The television channels on Saturday had nothing else to fill airtime but the bandh. When that got monotonous after the first few hours, they decided to intersperse it with songs on the Cauvery and Kannada, chosen from films down the ages. This came in handy, particularly when they aired sound bites from film stars.

For instance, when Bharathi Vishnuvardhan spoke, it was promptly followed by “Kannada naadina jeevanadi Kaveri…” the song from Jeevanadi featuring her husband. Before actor Ambareesh spoke, the song from Tumbida Mane, “Kaveri hariva naadu…”, was played. Other favourites included “Kodagina Kaveri…” from Sharapanjara, “Kaveramma kaapadamma…” from Solillada Saradaara and “Paapa kaleyuttale Kaveri taayi…” from Bevu Bella.

Yet another channel telecast Upendra’s HO, a celluloid take on the Cauvery dispute during the height of the controversy in 2002 with Upendra and Prabhudeva in the lead.

There was much happening off screen too. Ambareesh, who led the agitation by film artistes in Bangalore, had plenty of witty dialogues up his sleeve. Citing an old story about a curse on Mysore and its kings that is believed to have rendered Talakadu barren and the rulers of the region childless, he said there was perhaps a curse related to the Cauvery too. “It looks like we have also been cursed with an eternal dispute over the Cauvery,” he said, with a pinch of pathos in his voice.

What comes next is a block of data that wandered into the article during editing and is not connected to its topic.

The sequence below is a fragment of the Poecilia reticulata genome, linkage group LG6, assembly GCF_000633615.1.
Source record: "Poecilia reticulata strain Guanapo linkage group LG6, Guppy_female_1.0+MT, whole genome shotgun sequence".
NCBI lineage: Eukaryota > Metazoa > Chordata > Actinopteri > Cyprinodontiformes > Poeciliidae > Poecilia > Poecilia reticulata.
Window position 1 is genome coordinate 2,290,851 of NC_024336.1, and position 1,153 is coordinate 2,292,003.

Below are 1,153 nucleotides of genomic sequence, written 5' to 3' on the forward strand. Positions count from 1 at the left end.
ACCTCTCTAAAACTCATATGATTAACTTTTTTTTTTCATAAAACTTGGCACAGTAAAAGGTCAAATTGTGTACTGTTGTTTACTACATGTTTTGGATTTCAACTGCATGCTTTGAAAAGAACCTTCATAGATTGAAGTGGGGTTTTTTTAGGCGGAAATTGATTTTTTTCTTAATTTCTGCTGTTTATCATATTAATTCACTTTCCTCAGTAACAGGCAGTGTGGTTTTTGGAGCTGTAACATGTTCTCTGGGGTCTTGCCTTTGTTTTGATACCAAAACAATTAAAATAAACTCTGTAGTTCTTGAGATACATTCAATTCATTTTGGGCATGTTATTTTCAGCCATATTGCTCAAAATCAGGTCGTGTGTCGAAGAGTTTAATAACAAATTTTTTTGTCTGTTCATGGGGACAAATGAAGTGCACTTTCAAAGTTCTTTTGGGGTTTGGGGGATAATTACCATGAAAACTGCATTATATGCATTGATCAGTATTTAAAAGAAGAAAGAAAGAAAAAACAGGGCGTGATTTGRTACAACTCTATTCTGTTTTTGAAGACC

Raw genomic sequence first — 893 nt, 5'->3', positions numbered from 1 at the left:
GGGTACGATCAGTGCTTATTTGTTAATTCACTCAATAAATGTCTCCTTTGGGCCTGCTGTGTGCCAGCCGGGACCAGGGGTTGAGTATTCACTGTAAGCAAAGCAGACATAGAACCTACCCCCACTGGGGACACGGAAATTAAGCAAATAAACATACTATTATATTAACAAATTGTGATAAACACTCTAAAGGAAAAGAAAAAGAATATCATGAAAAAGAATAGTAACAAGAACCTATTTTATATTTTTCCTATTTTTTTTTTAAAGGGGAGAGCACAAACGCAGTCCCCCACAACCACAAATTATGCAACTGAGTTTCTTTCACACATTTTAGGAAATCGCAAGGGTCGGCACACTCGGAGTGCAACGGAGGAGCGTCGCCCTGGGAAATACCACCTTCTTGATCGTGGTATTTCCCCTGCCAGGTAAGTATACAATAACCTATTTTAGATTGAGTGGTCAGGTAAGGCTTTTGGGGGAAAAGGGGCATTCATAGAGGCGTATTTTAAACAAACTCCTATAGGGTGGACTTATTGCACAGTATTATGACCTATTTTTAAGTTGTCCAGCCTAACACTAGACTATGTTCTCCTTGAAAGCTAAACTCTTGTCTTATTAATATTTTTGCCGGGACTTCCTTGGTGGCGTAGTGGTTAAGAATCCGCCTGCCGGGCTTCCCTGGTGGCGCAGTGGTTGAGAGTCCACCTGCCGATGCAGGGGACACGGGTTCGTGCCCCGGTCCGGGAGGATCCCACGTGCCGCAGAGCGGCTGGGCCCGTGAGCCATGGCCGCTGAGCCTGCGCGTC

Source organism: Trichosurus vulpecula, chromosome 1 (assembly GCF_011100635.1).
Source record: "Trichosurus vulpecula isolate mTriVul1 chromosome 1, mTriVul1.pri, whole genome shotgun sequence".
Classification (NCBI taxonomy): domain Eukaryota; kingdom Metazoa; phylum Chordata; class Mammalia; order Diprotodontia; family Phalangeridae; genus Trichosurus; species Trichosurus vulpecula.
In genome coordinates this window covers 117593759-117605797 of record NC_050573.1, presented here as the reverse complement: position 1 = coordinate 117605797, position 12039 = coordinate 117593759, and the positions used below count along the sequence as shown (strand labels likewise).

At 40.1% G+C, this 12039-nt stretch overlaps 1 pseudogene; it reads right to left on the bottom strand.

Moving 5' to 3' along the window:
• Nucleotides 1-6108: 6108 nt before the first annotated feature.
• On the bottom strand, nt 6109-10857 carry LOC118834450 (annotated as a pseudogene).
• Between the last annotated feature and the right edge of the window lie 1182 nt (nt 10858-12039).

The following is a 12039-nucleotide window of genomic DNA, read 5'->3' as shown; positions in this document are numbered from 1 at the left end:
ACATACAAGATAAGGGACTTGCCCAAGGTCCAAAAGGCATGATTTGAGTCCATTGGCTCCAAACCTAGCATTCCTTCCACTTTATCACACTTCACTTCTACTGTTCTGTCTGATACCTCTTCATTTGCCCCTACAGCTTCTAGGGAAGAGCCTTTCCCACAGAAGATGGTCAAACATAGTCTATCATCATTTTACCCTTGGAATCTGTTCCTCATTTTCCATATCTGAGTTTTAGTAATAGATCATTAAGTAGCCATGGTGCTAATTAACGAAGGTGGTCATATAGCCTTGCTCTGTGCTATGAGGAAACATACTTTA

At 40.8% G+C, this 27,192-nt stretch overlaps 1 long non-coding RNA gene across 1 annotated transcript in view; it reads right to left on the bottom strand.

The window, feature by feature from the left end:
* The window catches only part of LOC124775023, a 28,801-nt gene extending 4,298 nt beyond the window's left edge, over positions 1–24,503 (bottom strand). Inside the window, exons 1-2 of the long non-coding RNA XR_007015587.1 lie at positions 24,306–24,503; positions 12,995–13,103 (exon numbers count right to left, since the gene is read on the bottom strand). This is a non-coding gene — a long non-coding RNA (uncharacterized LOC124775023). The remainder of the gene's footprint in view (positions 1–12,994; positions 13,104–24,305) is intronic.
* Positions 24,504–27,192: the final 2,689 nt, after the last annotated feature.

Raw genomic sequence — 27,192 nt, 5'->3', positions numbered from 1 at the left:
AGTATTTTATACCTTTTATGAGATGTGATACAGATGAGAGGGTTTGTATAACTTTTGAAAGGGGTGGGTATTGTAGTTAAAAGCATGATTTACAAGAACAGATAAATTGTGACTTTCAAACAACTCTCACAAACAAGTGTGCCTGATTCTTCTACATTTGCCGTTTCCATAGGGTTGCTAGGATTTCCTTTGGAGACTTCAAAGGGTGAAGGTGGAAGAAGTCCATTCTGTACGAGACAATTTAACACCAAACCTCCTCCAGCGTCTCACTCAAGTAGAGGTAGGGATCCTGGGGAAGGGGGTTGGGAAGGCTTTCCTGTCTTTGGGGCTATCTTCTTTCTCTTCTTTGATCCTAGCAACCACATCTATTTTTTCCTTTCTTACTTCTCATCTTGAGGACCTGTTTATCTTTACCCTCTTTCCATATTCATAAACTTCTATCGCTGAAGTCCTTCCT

An excuse to clean

Across the city, one saw citizens using the occasion to go on a cleaning spree. Shaila N. (28), owner of the tea stall near the Visvesvaraya Museum, said she supported the bandh but thought this was an opportunity to spring-clean her shop. Her turnover is around Rs. 3,000 a day and though the bandh is a loss for her, she was happy to give her place a facelift.

Another group of auto drivers in Channammanakere Achukattu in Banashankari III Stage were seen giving a thorough wash to their vehicles in what looked like a happy community ritual.

A joyride it was!

Those of us who have lived long enough in Bangalore might have faint memories of a time when J.C. Road and Lalbagh Road were not one-way. So the bandh was a nostalgia trip as bike riders — mostly without helmets — flouted all traffic norms to go the opposite way on these roads. There were no traffic lights and no speed limits either, with some young boys indulging in what looked like an effort to break the sound barrier. No incessant horns, bumper-to-bumper traffic, interminable wait at signals… Just pure joy!

The ubiquitous flag

The yellow and red Kannada flag was ubiquitous across the city. All vehicles that ventured out sported the pennant. Similarly, all large showrooms and shops — particularly those with glass window panes — had installed it, perhaps perceived as an insurance against possible trouble. Interestingly, these flags were prominent in shops and even homes in areas with large Tamil-speaking populations. But as a taxi driver at Majestic Railway station, who conceded he was using the flag to declare his ‘loyalty’, said, it doesn’t always work. “My friend’s taxi was targeted despite the flag.”

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